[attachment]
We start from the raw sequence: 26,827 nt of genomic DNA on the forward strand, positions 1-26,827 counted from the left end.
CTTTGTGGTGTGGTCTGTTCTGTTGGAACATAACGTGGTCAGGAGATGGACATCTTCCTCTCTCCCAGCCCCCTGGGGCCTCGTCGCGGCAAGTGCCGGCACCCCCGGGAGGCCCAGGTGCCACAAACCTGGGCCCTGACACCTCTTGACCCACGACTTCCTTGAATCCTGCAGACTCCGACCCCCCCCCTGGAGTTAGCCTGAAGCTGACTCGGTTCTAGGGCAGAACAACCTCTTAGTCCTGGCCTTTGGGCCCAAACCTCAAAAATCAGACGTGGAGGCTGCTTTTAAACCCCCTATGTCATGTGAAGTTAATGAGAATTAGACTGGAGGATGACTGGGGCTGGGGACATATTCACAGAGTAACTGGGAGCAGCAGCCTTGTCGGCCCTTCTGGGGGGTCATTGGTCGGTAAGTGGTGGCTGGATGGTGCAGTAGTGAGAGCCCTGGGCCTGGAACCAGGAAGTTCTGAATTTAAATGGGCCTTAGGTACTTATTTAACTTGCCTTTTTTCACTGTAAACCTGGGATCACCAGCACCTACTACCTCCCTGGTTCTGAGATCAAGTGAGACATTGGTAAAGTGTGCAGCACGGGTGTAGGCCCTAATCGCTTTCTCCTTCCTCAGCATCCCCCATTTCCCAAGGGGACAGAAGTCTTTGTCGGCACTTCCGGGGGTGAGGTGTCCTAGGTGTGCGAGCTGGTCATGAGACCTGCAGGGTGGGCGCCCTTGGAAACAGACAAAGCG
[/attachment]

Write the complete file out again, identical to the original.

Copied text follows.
We start from the raw sequence: 26,827 nt of genomic DNA on the forward strand, positions 1-26,827 counted from the left end.
CTTTGTGGTGTGGTCTGTTCTGTTGGAACATAACGTGGTCAGGAGATGGACATCTTCCTCTCTCCCAGCCCCCTGGGGCCTCGTCGCGGCAAGTGCCGGCACCCCCGGGAGGCCCAGGTGCCACAAACCTGGGCCCTGACACCTCTTGACCCACGACTTCCTTGAATCCTGCAGACTCCGACCCCCCCCCTGGAGTTAGCCTGAAGCTGACTCGGTTCTAGGGCAGAACAACCTCTTAGTCCTGGCCTTTGGGCCCAAACCTCAAAAATCAGACGTGGAGGCTGCTTTTAAACCCCCTATGTCATGTGAAGTTAATGAGAATTAGACTGGAGGATGACTGGGGCTGGGGACATATTCACAGAGTAACTGGGAGCAGCAGCCTTGTCGGCCCTTCTGGGGGGTCATTGGTCGGTAAGTGGTGGCTGGATGGTGCAGTAGTGAGAGCCCTGGGCCTGGAACCAGGAAGTTCTGAATTTAAATGGGCCTTAGGTACTTATTTAACTTGCCTTTTTTCACTGTAAACCTGGGATCACCAGCACCTACTACCTCCCTGGTTCTGAGATCAAGTGAGACATTGGTAAAGTGTGCAGCACGGGTGTAGGCCCTAATCGCTTTCTCCTTCCTCAGCATCCCCCATTTCCCAAGGGGACAGAAGTCTTTGTCGGCACTTCCGGGGGTGAGGTGTCCTAGGTGTGCGAGCTGGTCATGAGACCTGCAGGGTGGGCGCCCTTGGAAACAGACAAAGCG